(Photo by Matthew Lewis/Getty Images)
By Peter Jackson
A Welshman played a major role in the startling transformation of the West Indies from their skittling at Edgbaston one week to historic victory at Headingley the next.
Toby Radford, re-signed as the tourists’ batting coach last year following his abrupt removal by Glamorgan, describes how they did the seemingly impossible and how their opener Kraigg Brathwaite recovered from the rout in Birmingham to show the rest the way.
At Leeds, Brathwaite batted through more than 70 overs over the course of ten hours, lasting longer at the crease than the whole team at Edgbaston in both innings put together. A lot of home truths had been told by the time they arrived at Headingley.
“Two days after Edgbaston we went back to the dressing-room for an open, honest meeting between players and coaches,” Radford, the former Middlesex opener and first-team coach, said. “We all agreed that we’d been timid and not shown enough fight.
“We knew that it had been a very weak and poor performance but that we were still a good side with top-quality players,” Radford said. “We had beaten Pakistan twice this year, had scored several centuries and achieved five-wicket hauls.
“We had not been aggressive enough with the ball and most of our dismissals were to deliveries that seamed back into the stumps getting us bowled or leg before.”
West Indies suffered ten such dismissals in the first Test, just two in the second: Brathwaite clean bowled by Stuart Broad but not before he had made 134, tail-ender Shannon Gabriel leg before to Ben Stokes. Average score per batsmen more than trebled from a feeble 16 at Edgbaston to 50 at Headingley.
“We discussed the need for our batsmen to make subtle changes to their technique to cope better with the moving ball,” Radford, 45, said “That meant adjusting their guard on the crease, going slightly more to leg side as well as straightening their backswing and standing outside the crease to help negate the movement.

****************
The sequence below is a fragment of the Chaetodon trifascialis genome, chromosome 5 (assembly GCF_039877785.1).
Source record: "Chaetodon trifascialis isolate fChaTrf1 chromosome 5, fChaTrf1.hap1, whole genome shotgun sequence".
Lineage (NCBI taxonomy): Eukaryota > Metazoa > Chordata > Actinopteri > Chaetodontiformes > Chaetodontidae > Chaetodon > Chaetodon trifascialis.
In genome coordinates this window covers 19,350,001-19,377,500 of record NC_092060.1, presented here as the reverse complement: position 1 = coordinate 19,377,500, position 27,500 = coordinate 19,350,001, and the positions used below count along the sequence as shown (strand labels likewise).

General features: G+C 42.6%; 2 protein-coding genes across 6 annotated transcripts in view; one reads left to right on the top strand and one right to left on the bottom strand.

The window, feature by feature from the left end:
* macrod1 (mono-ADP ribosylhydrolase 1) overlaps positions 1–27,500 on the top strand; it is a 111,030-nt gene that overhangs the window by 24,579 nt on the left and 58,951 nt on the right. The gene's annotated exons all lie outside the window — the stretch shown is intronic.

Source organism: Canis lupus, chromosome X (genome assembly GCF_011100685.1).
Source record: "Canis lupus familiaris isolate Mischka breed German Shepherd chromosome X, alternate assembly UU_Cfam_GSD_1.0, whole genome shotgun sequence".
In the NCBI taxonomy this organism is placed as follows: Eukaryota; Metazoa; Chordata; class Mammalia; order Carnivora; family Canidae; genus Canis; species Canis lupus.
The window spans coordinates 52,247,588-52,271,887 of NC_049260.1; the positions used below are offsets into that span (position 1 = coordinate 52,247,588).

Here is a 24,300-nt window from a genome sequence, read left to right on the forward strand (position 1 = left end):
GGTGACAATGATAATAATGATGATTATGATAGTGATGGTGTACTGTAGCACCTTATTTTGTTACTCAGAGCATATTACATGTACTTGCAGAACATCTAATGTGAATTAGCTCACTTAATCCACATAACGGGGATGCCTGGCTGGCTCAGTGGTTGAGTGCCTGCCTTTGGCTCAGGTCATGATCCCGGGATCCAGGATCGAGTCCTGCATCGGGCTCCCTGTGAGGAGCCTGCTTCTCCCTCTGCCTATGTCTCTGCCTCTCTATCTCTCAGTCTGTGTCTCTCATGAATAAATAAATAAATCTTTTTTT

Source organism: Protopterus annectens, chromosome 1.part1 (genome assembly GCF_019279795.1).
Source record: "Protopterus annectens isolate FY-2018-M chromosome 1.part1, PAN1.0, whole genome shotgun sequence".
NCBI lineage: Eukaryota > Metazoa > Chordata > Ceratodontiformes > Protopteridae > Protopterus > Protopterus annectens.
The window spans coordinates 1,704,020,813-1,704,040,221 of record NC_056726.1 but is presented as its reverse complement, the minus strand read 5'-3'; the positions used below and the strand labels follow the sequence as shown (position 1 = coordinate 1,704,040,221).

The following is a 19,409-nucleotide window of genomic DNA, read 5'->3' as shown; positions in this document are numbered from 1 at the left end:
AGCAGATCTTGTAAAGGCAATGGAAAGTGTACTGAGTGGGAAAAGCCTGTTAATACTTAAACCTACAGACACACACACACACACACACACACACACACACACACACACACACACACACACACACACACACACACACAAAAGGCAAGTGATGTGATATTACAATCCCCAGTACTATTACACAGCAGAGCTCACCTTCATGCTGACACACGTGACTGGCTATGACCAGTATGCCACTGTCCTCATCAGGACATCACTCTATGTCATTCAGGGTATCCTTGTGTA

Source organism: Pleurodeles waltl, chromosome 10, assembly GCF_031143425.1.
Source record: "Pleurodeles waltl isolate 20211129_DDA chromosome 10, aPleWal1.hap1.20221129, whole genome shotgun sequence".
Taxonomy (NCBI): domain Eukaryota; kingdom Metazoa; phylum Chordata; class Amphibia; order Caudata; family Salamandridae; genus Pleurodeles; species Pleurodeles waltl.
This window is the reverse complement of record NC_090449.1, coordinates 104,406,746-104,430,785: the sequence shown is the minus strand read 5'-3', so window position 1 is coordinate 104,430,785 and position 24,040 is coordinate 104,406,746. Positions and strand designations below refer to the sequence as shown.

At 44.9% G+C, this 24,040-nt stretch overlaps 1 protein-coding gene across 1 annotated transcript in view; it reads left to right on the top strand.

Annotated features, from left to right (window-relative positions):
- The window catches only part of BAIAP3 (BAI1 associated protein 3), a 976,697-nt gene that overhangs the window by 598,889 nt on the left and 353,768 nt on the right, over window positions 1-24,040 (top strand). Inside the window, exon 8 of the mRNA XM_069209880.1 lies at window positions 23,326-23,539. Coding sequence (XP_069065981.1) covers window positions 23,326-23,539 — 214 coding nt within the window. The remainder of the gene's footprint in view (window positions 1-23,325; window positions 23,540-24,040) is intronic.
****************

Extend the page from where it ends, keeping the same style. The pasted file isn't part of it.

“At the end of a very productive meeting, when every player and every member of our support said what they thought, the players set to work on specific areas that had been agreed with the coaches. We believed that would give them the best chance of success against the high-quality attack in their testing home conditions.
“When we reached Headingley it rained heavily so we set the bowling machine up indoors to replicate the angles, pace and lateral movement of (Jimmy) Anderson and Stuart Broad.
“We looked at making one or two minor adjustments that we’d discussed earlier and viewed on screen. We focused on being tight in defence and on leaving balls that pitched in the ‘channel’.
“Players were determined to play with a more positive mindset and body language. We talked with the batsmen about positive decision-making and moving their feet.
“Indecision can be a recipe for disaster in England where movement is often late and sharp. Kraigg Brathwaite was always going to be a key batsman for us. He has scored many centuries and won Test matches in the West Indies.
“He has great powers of concentration and enjoys batting for long periods. He struggled a little in the warm-up matches so we used the indoor schools in Kent and Derby to work on adjusting his position when the ball was released.
“He stood taller for better balance. His hands were closer to his body and the bat came from first slip, not from behind his head which it had done until then. That meant he could get to the ball much easier.
“We analysed video footage together and used the indoor schools to hone his new set-up. In the second innings at Edgbaston he looked much more like he was when he batted for more than a day and a half to help us beat Pakistan in Sharjah last year.
That was crucial. Kraigg is a real calm, solid performer who commits to batting for long, long spells. That allows our stroke players to bat around him. He is central to our good team batting performances.
“Shai Hope proved that he is a high quality batsman with a guaranteed huge future. Being the first player to score a century in both innings of a first-class match at this famous ground was a mammoth achievement and clear testimony to his enormous talent.”
Kieran Powell, Brathwaite’s opening partner who considers Radford’s “knowledge of batting as second to none”, goes to Lord’s in urgent need of improving on scores of 20, 10, 23, 5 and 23.
“Kieran is close to making a big score,” Radford said. “I am confident that he, too, will come good before this series is over. These are young lads with great skills.
“This marvellous win will have done so much for their confidence and belief. Our players have proved they can beat the best in the world. The challenge now is to keep doing it.
“Test wins against England in their difficult home conditions are hard to achieve. We must strive to reach the same high level of consistency.”
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